Wings Magazine

Windsor aviation industry may get big lift

March 22, 2012, Windsor, Ont. - Windsor and its budding aerospace industry could gain from Tuesday's announcement that the company that services jets for Canada's biggest airline is shutting down its Canadian operations and firing all its workers.

March 22, 2012  By Carey Fredericks

On Monday, Aveos Fleet Performance Inc. filed for bankruptcy protection and announced Tuesday it had rejected a late-night offer of financial help from Air Canada, of which it was once a part and which still provides close to 90 per cent of the company's revenue.

Many of the approximately 2,600 now-terminated employees once worked for Canada's national carrier.

The news comes just weeks before Quebec-based Premier Aviation is scheduled to start moving in to Windsor Airport's new $21-million MRO hangar, the largest such aircraft overhaul building in Ontario and big enough to house a Boeing 747 and 737 side-by-side.

Mayor Eddie Francis said he didn't want to comment on what the Aveos decision might mean for Premier's Windsor operation.


"You're not going to find me commenting on who their clients are … and where their orders are from," he said.

Francis said the company has advised him its plan is to "ramp up aggressively" with hiring and training programs. He expects between 250 to 300 direct jobs will be created over the next two years.

Francis said he hopes to divulge details at his State of the City speech on April 13 on when the first aircraft will be brought in to the MRO, which stands for maintenance, repair and overhaul.

The city built and owns the giant hangar, for which the federal government contributed $4 million.

The mayor said Premier has begun shipping Windsorites to its other facilities to begin training and is also in the process of helping set up training programs at St. Clair College.

While the Aveos decision might mean the marketplace fills up with available skilled workers, Francis said that Premier's Windsor start means "absolutely" that jobs will open up for unemployed local workers.

The MRO means new jobs and new payroll being added to the local economy, as well as a hoped-for kick-start to a new aerospace sector, he said.

"Before Premier, we didn't have that type of industry represented here," said Francis.

The Aveos decision has nothing to do with less demand for MRO work – in fact the opposite is the case, said Marcel St-Jean, president of Local 1751 of the International Association of Machinists and Aerospace Workers, which represents 1,800 Aveos employees in Montreal. He said nonunionized operations like Premier were already taking work away from Aveos, which according to court documents had abysmal relations with its main client.

"Will the work done there be as good as in Quebec?" St-Jean asked in reference to Windsor's MRO start.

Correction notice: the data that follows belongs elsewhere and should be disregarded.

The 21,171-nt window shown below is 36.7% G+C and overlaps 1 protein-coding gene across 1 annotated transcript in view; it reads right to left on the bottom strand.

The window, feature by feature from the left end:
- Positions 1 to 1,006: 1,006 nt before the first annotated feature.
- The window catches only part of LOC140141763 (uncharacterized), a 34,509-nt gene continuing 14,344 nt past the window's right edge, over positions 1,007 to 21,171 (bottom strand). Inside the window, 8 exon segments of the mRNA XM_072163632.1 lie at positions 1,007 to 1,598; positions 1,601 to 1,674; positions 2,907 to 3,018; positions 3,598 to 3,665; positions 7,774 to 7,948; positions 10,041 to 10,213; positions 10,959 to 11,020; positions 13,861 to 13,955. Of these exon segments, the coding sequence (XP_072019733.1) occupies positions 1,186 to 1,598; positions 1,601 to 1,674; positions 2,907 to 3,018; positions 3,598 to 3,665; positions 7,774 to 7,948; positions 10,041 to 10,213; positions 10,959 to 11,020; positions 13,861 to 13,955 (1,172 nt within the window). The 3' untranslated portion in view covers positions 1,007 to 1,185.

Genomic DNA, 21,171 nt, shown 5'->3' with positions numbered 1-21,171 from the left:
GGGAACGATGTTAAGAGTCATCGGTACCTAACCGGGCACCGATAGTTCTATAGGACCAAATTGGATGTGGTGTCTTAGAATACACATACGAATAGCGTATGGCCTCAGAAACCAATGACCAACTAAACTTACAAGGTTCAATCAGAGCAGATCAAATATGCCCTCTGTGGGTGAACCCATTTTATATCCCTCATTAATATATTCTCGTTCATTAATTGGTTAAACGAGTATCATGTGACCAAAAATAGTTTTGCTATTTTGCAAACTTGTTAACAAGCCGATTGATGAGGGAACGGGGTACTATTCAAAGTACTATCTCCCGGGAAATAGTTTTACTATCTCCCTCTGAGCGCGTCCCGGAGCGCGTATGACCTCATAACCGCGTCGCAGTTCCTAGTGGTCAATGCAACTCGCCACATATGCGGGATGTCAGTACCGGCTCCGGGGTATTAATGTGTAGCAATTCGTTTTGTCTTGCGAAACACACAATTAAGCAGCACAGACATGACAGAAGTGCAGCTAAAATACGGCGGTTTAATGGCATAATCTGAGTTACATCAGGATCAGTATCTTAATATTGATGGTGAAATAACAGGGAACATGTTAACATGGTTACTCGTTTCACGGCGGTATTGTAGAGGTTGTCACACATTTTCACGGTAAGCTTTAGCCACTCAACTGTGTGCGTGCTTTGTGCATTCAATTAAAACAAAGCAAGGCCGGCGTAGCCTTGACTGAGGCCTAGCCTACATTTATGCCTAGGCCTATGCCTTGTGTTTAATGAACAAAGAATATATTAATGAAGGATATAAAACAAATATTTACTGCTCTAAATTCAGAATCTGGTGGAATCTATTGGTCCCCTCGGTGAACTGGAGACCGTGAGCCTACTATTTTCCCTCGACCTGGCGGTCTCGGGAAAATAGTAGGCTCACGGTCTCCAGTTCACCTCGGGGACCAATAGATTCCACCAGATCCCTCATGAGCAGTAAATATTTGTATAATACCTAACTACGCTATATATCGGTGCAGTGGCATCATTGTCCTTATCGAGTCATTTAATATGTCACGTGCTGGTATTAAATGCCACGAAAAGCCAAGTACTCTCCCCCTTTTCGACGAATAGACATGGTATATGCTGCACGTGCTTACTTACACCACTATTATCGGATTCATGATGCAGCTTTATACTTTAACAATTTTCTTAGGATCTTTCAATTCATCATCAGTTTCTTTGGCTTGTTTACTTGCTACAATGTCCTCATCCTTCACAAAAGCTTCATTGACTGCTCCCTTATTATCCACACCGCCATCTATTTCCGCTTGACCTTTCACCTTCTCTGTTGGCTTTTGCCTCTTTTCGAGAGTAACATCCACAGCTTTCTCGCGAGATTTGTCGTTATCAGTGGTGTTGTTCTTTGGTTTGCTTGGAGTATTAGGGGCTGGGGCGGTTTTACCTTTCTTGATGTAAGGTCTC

The potential is huge in a growing multibillion-dollar enterprise that is global and labour intensive, with a Boeing 747 overhaul typically taking up to two months and employing 160 people, everyone from welders and machinists to painters, seamstresses and upholsterers.

While there's a growing amount of work, St-Jean warned there is also a growing number of MRO facilities, with China getting involved and one recently opened facility in Plattsburgh, N.Y.

Premier executives were in meetings all day Tuesday at their Trois-Rivieres headquarters and unavailable for comment.

In a news release, Aveos said it had ceased Canadian operations and was liquidating its assets.

"For some time we have attempted to work for a consensual agreement with Aveos' principal customer. At this point, we have exhausted all measures," chairman Eugene Davis said in a statement.

Even before they received their final termination notice, Aveos workers protested outside Air Canada's headquarters in Montreal Tuesday, pelting passing cars with stones, eggs and debris. One person was arrested.

Air Canada has already been in disputes with its pilots, represented by the Air Canada Pilots Association, and with its machinists, who are represented by the same union which represents the Aveos workers.

The pilots, angry after the federal government passed a law to prevent a strike or lockout at the airline, said they were challenging the legislation in court, complaining that it violated their right to collective bargaining.

Air Canada said on Monday that a disruption at Aveos would not affect its day-to-day operations.

Aveos became an independent company in 2007, although Air Canada still owns the maintenance facilities and leases them back to Aveos.


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